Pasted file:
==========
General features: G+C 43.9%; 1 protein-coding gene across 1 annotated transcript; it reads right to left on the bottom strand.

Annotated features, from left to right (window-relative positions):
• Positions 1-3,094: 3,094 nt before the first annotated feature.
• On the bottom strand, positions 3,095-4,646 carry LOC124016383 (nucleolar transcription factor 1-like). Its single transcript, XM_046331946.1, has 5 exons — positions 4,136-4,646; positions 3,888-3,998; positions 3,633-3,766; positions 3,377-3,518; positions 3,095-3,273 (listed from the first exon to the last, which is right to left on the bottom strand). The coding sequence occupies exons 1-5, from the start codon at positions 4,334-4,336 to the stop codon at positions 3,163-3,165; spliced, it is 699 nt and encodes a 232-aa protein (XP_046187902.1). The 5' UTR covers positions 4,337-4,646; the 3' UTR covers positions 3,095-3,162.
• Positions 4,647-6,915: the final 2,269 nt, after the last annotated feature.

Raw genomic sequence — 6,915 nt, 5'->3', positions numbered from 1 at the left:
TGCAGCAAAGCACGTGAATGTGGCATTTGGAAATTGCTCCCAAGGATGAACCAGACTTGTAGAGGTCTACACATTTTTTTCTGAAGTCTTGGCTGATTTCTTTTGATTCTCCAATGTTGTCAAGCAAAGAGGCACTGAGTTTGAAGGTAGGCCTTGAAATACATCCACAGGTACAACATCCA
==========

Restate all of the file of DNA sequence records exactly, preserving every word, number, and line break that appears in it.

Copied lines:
General features: G+C 43.9%; 1 protein-coding gene across 1 annotated transcript; it reads right to left on the bottom strand.

Annotated features, from left to right (window-relative positions):
• Positions 1-3,094: 3,094 nt before the first annotated feature.
• On the bottom strand, positions 3,095-4,646 carry LOC124016383 (nucleolar transcription factor 1-like). Its single transcript, XM_046331946.1, has 5 exons — positions 4,136-4,646; positions 3,888-3,998; positions 3,633-3,766; positions 3,377-3,518; positions 3,095-3,273 (listed from the first exon to the last, which is right to left on the bottom strand). The coding sequence occupies exons 1-5, from the start codon at positions 4,334-4,336 to the stop codon at positions 3,163-3,165; spliced, it is 699 nt and encodes a 232-aa protein (XP_046187902.1). The 5' UTR covers positions 4,337-4,646; the 3' UTR covers positions 3,095-3,162.
• Positions 4,647-6,915: the final 2,269 nt, after the last annotated feature.

Raw genomic sequence — 6,915 nt, 5'->3', positions numbered from 1 at the left:
TGCAGCAAAGCACGTGAATGTGGCATTTGGAAATTGCTCCCAAGGATGAACCAGACTTGTAGAGGTCTACACATTTTTTTCTGAAGTCTTGGCTGATTTCTTTTGATTCTCCAATGTTGTCAAGCAAAGAGGCACTGAGTTTGAAGGTAGGCCTTGAAATACATCCACAGGTACAACATCCA